The architect’s challenge was to offer a generous level of space indoors and out without being OTT for the suburbs
Asked about design inspiration for his four new house types at New Hall, Harlow’s answer to Borneo Sporenberg, Richard Murphy mentions Peter Aldington’s courtyard home at Haddenham, Buckinghamshire, and Jørn Utzon’s take on the same concept at Fredensborg, Denmark. In other words, homes that provide residents with an outside experience without being too greedy for space, and introspective housing that still takes its place in the community.
But on the ground the precedent seems to be taken from a rather more prosaic source: the Barratt pattern-book townhouses built up the street. While Proctor Matthews has filled the intervening site with exuberantly three-dimensional facades and a paint box of colours, Murphy has remixed Barratt’s yellow stock brick and quasi-Georgian flat facades into a contemporary and contextual design.
Put both references together and you have the keys to Murphy’s approach at New Hall. It’s partly about avoiding architectural one-upmanship. “I think you have to be careful with housing; generally, it’s background,” he says. “You can inflate it into being something else in an urban context, but in a suburban site in Essex, I think you want decent background buildings, not showpiece architecture.”
But the practice is also concerned to maximise outside space and residents’ privacy. Detached houses have been creatively arranged with large gardens bounded by two freestanding walls and the neighbour’s rear wall. “It’s the most generous amount of garden on the site,” Murphy says proudly. The plan of the townhouses has been jigged to create larger gardens than their Proctor Matthews neighbours, while a spacious second floor terrace is shielded by side walls.
The practice’s townhouses, detached houses, apartments and mews flats make up the bulk of the fourth phase at New Hall, developed by the Moen brothers (see box over page) as a challenge to every dreary, derivative apology for mass housing. Known as North Chase, the built-out development will also feature flats by ORMS, ECD’s flats and live-work units, and affordable housing by Roger Evans Associates, the practice responsible for the masterplan.
The four house types share a deliberately limited materials palette, varying the themes of yellow brick, grey Welsh slate and dark-stained timber cladding, a nod to the local Essex vernacular. There is a selection box of Rationel windows: corner positions offer views and supervision over the street, high-level clerestoreys top light the interiors; low-level lights and projecting bays are complete with window seats inside. Likewise there is a common theme to the roof profiles. The townhouses and a yet-to-be-completed block of flats have rakish monopitch hats, while the villas and mews flats have a typically Murphy detail in the “kung fu” section, where opposing roof slopes overlap, creating a clerestory strip.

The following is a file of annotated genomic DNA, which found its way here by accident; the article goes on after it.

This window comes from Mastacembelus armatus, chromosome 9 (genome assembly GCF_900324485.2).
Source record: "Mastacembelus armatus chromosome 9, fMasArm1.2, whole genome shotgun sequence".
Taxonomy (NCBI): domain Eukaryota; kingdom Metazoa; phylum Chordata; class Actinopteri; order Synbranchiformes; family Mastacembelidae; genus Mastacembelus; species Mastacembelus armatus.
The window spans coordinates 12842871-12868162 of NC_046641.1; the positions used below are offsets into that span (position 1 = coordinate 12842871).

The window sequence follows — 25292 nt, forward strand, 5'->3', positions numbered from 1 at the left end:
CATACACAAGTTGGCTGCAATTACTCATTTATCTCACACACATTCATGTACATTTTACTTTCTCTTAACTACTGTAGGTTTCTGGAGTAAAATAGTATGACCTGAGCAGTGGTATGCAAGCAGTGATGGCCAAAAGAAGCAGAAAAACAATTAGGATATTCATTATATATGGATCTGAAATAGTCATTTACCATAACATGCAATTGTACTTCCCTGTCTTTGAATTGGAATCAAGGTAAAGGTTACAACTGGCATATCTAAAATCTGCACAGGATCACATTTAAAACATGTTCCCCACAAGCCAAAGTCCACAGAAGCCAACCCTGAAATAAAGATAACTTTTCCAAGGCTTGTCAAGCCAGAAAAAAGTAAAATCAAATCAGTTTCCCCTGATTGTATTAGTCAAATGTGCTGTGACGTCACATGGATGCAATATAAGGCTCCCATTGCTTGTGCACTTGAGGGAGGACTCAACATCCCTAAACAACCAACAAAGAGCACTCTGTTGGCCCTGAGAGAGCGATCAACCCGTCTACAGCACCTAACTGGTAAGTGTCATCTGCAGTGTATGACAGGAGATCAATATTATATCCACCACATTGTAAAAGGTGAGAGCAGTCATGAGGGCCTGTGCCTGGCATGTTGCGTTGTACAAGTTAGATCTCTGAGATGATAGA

In a suburban site in Essex, you want decent background buildings, not showpiece architecture
The internal finish and specification, from the Ideal Standard bathroom fittings to glossy Xylo timber floor and the Pepper Kitchen, aims squarely at “masstige” — a prestige look on a mass-market budget. “We’re trying to do a modern specification but without the really high- cost, top-of-the-range pieces — it’s important to show you can do it,” says sales and marketing manager Matthew Byatt.
The townhouses feature a ground floor study/spare bedroom with a bathroom next door. “If the brief is four or five bedrooms, it’s always a good idea to have one bedroom separated from the others that doesn’t interact with family life,” Murphy argues.
But he also accommodates family life with a roomy, high-ceilinged kitchen/dining room with plenty of space for a sofa and a wall-mounted plasma TV. A stairwell slotted with light and animated with cutouts leads to the first floor reception room to the front, two bedrooms to the rear, and a stylish bathroom that features a sanitaryware range designed by architect David Chipperfield.
The first floor living room was supposed to have had a floor-level slot window giving onto the kitchen below, another of Murphy’s repertoire of window details. But Building Regulations apparently put paid to the idea, and the resulting recess behind the sofa is rather unsatisfactorily described as “storage space”.
It’s the kind of issue that the practice was denied the chance to resolve: the contract went design-and-build after Stage E. “Under a traditional contract, when the design’s at working drawings stage, you’re still having ideas, inventing. But design-and-build cuts out a degree of invention,” Murphy notes. However, the survival of cutouts in the stair wall and the contemporary detailing of doors and skirtings suggest his design was in safer than average hands.